ArtCraftTech 2010: Tracing Trash

There were four components to Tracing Trash:

Talking trash: Video, audio and data analysis from public research and interviews.

The trash vitrine: Nine clear vitrines that reveal patterns of day to day life through stratified layers of garbage collected over time. The non-disposable to go container (aka n-dtgc) proposed designs for a container that could be used in many different circumstances.

Guerrilla composting: A how-to video about where to take your useful food scraps.

DERIVA-TRIVIA: A dialogue about the role of derivatives and commodities in the trajectory of trash.


Talking Trash
From October 23-November 13 we spent 4 days Talking Trash in McCarren Park in Williamsburg and Union Square Park in Manhattan, with our orange jumpsuits and the Tracing Trash signs, ready to receive garbage. We requested a week's worth, or a day's worth, or a garbage can's worth, of what you throw out, in whatever form you choose (separated, not, etc.). No meat trash, diapers, or kitty litter, please. We exhibited the collected trash in our pristine vitrines.

Check out our photos on Flickr!

Some of our questions are:

- What's your favorite kind of garbage?

- What can we do with garbage besides throw it away or recycle it?

- How long do you think it takes to accumulate your own weight in garbage?

- How far do you think you would have to walk to follow your trash to its final destination?

- How often each week to you get take-out food?

- Which containers do you re-use?

- Would you be willing to bring a container back to your local take-out place to be re-used?

- Has the recent financial crisis impacted the amount of garbage we produce?

Ideas and information gleaned:

- Figure out ways of shifting the burden of decision-making about waste management further in the direction of institutions, rather than individuals. For example, the non-disposable to-go container being part of food distribution systems.

- In District 3 on the Upper West Side of Manhattan, there are several initiatives in the schools to reduce trash and waste and encourage recycling.

- Switzerland has a complex system of garbage disposal:

"In many parts of Switzerland, householders are charged for garbage disposal and garbage will only be collected if it is in bags which either have a payment sticker attached, or in official bags on which a surcharge is paid when the bags are purchased. Since recycling is free, this gives a financial incentive to recycle as much as possible." (source)

- Suggestion: Starbucks should start a flagship store where they only sell coffee to people who bring their own cups. They could sell their own Starbucks re-usable cups (as they already do). - Food shapes will affect non-disposable to go container shapes (e.g. pizza will need a different shape than rice and beans)


The non-disposable to-go container (or N-DTGC) is a plan for revolutionizing the use of to-go and take-out containers.  Within this idea are a million other ideas about institutional responsibility for waste, how we view our relationship to our material lives and eating, etc. etc. It's a complex problem, but we want to start with just finding one prototype container that can be as useful as possible.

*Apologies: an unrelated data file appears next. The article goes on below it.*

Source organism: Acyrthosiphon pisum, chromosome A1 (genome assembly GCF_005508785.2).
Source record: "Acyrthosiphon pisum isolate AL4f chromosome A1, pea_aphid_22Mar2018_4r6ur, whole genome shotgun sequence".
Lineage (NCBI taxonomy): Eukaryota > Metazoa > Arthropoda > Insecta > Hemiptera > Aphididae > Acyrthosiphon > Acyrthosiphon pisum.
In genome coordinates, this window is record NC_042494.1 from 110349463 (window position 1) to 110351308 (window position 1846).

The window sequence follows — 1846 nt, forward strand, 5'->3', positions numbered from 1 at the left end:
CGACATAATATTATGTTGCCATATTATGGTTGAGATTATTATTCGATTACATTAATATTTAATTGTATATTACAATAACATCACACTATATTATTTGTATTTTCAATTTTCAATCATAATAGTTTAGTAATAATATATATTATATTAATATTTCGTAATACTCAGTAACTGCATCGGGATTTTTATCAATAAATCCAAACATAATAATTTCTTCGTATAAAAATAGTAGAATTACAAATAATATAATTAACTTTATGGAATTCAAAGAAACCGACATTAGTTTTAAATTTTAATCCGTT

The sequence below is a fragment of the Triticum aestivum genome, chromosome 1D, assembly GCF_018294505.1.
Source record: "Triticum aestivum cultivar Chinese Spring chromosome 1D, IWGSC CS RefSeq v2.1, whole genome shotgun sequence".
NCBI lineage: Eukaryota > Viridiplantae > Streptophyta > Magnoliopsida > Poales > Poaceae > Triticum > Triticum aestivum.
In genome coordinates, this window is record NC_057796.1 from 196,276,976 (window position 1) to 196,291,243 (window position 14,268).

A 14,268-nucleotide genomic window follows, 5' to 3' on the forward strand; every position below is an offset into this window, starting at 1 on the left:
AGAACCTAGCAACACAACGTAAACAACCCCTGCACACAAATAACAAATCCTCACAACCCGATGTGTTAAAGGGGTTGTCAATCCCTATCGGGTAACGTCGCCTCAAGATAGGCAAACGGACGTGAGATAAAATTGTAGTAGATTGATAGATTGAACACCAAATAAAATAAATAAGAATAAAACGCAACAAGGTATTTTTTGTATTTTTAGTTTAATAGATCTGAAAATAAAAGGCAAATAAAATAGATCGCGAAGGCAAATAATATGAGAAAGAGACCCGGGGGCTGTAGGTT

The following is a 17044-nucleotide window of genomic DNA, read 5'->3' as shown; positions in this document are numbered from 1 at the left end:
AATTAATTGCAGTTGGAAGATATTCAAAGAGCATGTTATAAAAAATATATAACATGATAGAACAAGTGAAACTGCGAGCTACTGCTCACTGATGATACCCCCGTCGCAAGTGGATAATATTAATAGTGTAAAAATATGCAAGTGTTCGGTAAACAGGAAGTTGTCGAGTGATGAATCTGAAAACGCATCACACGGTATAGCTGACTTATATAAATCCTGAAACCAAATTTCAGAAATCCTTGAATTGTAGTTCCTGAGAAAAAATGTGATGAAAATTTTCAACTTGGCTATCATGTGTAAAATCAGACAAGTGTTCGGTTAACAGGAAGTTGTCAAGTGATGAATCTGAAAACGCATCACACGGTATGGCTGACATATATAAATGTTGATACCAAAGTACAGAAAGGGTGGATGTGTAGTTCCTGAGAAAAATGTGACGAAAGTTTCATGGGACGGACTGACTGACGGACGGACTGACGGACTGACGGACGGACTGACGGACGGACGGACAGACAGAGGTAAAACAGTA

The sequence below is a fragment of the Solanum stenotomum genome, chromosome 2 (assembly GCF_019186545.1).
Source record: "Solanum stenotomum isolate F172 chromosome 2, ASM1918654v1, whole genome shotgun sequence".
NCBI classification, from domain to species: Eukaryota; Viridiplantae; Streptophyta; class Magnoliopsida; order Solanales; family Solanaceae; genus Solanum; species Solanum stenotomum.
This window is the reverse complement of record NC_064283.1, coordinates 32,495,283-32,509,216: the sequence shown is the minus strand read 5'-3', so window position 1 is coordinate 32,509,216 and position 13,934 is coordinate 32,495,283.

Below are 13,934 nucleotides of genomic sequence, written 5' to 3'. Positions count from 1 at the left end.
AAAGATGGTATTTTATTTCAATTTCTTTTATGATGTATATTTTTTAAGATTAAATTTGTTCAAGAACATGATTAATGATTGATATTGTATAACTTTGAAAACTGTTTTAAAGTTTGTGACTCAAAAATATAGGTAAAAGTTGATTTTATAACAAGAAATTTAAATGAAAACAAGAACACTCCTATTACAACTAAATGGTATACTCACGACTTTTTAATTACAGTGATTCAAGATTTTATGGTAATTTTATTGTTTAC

As Neha Sabnis formulates it:
"Total number of food containers in a given system stay constant, they can only be transferred from one user to another." - Tracing Trash’s Law of Conservation of Food Containers

This hypothesis is supported by the joint effort of N-DTGC1 Design and n-dtgc DN2, as a part of generating a DCW3 Free Society.

1N-DTGC: Non-Disposable To Go Containers

2n-dtgc DN: Non-Disposable To Go Container’s Distribution Network

3DCW: Disposable Container Waste

There are several scenarios  we have considered for a to-go container.  One model is the tiffin, or dabbah, system in Mumbai, India (diagrams by E. Maltby):

There are a few designs we've come up with so far (sketches and design details by N. Sabnis):

Guerilla Composting

Guerilla composting: Want to compost in New York City? Where can you take your food scraps? And what do cows eat? Tracing Trash members Jill Slater and Sara Eichner and their families take us on a journey through country and city food scrap options.

Our discussion about food justice and urban land use led us to a natural end conclusion: garbage. Where does it come from, where does it go, and what's in it?

Want more? Check out the Tracing Trash blog.

ACT10 was directed by Clarinda Mac Low (Culture Push co-director) and Elliott Maltby (Landscape architect and organizer). Check out the bios of the core participants here!

ACT10 is made possible in part with public funds from the Fund for Creative Communities, supported by the New York State Council on the Arts and administered by the Lower Manhattan Cultural Council.

Tracing Trash was presented in a variety of places:
With Farm City Chautauqua as part of the New Museum Festival of New Ideas for the New City
Tracing Trash also put on the Food Trash Variety Show as part of the Farm City Chautauqua on May 25, 2011 at 61 Local Public House.
The Tracing Trash Finale at 319 Scholes Gallery, including the Trash-themed dinner, took place Feb. 6-12, 2011.
On December 4, ACT10 participated in the DIRT conference at St. John's University in lower Manhattan.